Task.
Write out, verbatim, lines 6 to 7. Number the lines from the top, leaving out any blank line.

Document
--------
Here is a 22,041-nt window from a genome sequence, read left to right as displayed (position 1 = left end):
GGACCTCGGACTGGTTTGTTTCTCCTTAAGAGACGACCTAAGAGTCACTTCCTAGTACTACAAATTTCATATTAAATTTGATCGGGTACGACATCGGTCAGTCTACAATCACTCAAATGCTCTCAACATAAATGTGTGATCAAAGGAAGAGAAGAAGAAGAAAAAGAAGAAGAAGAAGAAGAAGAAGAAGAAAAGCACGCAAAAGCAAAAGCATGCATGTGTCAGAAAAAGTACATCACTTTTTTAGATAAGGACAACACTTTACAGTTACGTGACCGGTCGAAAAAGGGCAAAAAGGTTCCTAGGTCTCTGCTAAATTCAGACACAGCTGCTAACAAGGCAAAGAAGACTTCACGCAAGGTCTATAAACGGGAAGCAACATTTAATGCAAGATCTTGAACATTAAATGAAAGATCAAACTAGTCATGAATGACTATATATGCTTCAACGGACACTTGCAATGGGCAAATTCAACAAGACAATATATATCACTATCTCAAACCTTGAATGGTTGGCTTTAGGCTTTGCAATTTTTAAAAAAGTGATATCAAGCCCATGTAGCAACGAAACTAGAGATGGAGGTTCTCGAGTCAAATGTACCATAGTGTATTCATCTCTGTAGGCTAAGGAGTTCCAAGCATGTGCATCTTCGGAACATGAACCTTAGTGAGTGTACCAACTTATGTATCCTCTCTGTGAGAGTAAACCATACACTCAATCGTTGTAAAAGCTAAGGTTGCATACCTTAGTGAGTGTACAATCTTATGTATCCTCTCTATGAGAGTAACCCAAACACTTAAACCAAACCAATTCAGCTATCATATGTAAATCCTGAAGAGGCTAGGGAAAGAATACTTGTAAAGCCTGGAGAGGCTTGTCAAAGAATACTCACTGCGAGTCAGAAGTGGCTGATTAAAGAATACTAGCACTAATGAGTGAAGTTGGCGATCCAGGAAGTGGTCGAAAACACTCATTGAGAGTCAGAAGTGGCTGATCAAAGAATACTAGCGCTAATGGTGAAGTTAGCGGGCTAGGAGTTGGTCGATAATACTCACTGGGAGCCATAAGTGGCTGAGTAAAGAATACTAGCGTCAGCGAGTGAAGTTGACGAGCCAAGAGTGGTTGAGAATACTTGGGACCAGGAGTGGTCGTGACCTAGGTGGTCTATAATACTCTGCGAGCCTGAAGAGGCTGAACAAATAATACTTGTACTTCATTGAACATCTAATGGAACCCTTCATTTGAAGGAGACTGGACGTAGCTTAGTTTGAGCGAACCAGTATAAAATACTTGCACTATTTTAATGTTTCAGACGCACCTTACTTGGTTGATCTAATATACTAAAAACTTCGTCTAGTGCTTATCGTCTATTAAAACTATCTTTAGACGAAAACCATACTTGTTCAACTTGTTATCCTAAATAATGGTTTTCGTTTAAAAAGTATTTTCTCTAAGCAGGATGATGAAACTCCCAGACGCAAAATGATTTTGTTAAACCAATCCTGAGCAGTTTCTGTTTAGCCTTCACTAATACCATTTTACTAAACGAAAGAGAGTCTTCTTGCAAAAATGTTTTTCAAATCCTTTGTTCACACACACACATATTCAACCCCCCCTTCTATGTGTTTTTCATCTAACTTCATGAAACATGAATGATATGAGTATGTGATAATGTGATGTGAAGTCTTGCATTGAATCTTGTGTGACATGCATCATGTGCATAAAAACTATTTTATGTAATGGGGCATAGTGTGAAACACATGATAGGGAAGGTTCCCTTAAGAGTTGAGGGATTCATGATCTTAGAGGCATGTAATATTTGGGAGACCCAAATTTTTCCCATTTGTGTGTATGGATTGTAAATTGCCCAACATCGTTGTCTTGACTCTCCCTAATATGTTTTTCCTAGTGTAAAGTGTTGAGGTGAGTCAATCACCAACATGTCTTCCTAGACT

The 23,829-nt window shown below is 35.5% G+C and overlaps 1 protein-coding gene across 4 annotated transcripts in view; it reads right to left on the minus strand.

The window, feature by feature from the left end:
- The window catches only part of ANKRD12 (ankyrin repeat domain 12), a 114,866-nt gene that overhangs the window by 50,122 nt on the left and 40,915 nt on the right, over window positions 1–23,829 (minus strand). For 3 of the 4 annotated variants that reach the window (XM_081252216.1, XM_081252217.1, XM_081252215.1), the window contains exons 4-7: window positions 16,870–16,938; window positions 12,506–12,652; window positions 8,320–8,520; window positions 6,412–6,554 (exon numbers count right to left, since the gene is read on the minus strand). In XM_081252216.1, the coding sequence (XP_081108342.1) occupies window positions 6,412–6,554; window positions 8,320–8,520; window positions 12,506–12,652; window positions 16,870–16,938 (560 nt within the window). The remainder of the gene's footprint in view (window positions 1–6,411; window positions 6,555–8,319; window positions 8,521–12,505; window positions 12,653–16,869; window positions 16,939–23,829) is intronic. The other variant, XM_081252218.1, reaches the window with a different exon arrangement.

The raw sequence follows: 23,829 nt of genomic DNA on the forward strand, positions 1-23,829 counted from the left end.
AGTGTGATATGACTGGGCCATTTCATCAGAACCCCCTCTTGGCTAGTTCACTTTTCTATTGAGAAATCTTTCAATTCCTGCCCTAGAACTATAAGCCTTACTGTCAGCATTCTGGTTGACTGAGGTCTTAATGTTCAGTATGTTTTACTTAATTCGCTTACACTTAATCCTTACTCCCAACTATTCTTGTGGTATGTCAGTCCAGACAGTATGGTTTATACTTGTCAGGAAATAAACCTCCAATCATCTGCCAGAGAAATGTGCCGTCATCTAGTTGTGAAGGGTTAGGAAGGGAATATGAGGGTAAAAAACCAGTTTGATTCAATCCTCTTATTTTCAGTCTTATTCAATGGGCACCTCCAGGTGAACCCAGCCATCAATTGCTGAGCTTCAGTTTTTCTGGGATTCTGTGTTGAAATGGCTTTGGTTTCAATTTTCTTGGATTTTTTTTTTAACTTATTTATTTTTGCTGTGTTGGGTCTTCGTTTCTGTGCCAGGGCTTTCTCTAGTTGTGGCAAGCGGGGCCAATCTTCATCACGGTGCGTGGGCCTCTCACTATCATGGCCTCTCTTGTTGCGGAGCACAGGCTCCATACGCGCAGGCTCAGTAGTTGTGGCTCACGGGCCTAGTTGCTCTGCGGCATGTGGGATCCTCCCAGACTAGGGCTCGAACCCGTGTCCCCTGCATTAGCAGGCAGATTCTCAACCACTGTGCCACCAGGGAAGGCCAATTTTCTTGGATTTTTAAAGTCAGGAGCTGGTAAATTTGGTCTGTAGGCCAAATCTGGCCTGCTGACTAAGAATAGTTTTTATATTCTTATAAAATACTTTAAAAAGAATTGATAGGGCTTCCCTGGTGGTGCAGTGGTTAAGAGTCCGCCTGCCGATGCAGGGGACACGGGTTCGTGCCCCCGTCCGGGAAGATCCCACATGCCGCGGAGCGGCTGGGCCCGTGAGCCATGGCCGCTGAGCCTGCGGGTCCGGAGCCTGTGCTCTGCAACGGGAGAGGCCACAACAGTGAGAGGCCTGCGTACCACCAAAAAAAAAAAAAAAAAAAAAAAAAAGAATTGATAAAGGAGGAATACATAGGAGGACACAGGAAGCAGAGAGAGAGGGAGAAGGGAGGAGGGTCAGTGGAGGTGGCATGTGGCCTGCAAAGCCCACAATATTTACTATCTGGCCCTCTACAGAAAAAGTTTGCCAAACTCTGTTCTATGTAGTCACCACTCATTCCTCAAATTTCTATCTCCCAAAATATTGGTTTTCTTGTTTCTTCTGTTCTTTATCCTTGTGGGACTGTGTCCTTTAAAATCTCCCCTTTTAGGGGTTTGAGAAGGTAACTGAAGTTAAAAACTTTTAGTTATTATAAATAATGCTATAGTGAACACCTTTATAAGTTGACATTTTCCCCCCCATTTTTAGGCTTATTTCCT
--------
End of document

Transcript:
The raw sequence follows: 23,829 nt of genomic DNA on the forward strand, positions 1-23,829 counted from the left end.
AGTGTGATATGACTGGGCCATTTCATCAGAACCCCCTCTTGGCTAGTTCACTTTTCTATTGAGAAATCTTTCAATTCCTGCCCTAGAACTATAAGCCTTACTGTCAGCATTCTGGTTGACTGAGGTCTTAATGTTCAGTATGTTTTACTTAATTCGCTTACACTTAATCCTTACTCCCAACTATTCTTGTGGTATGTCAGTCCAGACAGTATGGTTTATACTTGTCAGGAAATAAACCTCCAATCATCTGCCAGAGAAATGTGCCGTCATCTAGTTGTGAAGGGTTAGGAAGGGAATATGAGGGTAAAAAACCAGTTTGATTCAATCCTCTTATTTTCAGTCTTATTCAATGGGCACCTCCAGGTGAACCCAGCCATCAATTGCTGAGCTTCAGTTTTTCTGGGATTCTGTGTTGAAATGGCTTTGGTTTCAATTTTCTTGGATTTTTTTTTTAACTTATTTATTTTTGCTGTGTTGGGTCTTCGTTTCTGTGCCAGGGCTTTCTCTAGTTGTGGCAAGCGGGGCCAATCTTCATCACGGTGCGTGGGCCTCTCACTATCATGGCCTCTCTTGTTGCGGAGCACAGGCTCCATACGCGCAGGCTCAGTAGTTGTGGCTCACGGGCCTAGTTGCTCTGCGGCATGTGGGATCCTCCCAGACTAGGGCTCGAACCCGTGTCCCCTGCATTAGCAGGCAGATTCTCAACCACTGTGCCACCAGGGAAGGCCAATTTTCTTGGATTTTTAAAGTCAGGAGCTGGTAAATTTGGTCTGTAGGCCAAATCTGGCCTGCTGACTAAGAATAGTTTTTATATTCTTATAAAATACTTTAAAAAGAATTGATAGGGCTTCCCTGGTGGTGCAGTGGTTAAGAGTCCGCCTGCCGATGCAGGGGACACGGGTTCGTGCCCCCGTCCGGGAAGATCCCACATGCCGCGGAGCGGCTGGGCCCGTGAGCCATGGCCGCTGAGCCTGCGGGTCCGGAGCCTGTGCTCTGCAACGGGAGAGGCCACAACAGTGAGAGGCCTGCGTACCACCAAAAAAAAAAAAAAAAAAAAAAAAAAGAATTGATAAAGGAGGAATACATAGGAGGACACAGGAAGCAGAGAGAGAGGGAGAAGGGAGGAGGGTCAGTGGAGGTGGCATGTGGCCTGCAAAGCCCACAATATTTACTATCTGGCCCTCTACAGAAAAAGTTTGCCAAACTCTGTTCTATGTAGTCACCACTCATTCCTCAAATTTCTATCTCCCAAAATATTGGTTTTCTTGTTTCTTCTGTTCTTTATCCTTGTGGGACTGTGTCCTTTAAAATCTCCCCTTTTAGGGGTTTGAGAAGGTAACTGAAGTTAAAAACTTTTAGTTATTATAAATAATGCTATAGTGAACACCTTTATAAGTTGACATTTTCCCCCCCATTTTTAGGCTTATTTCCT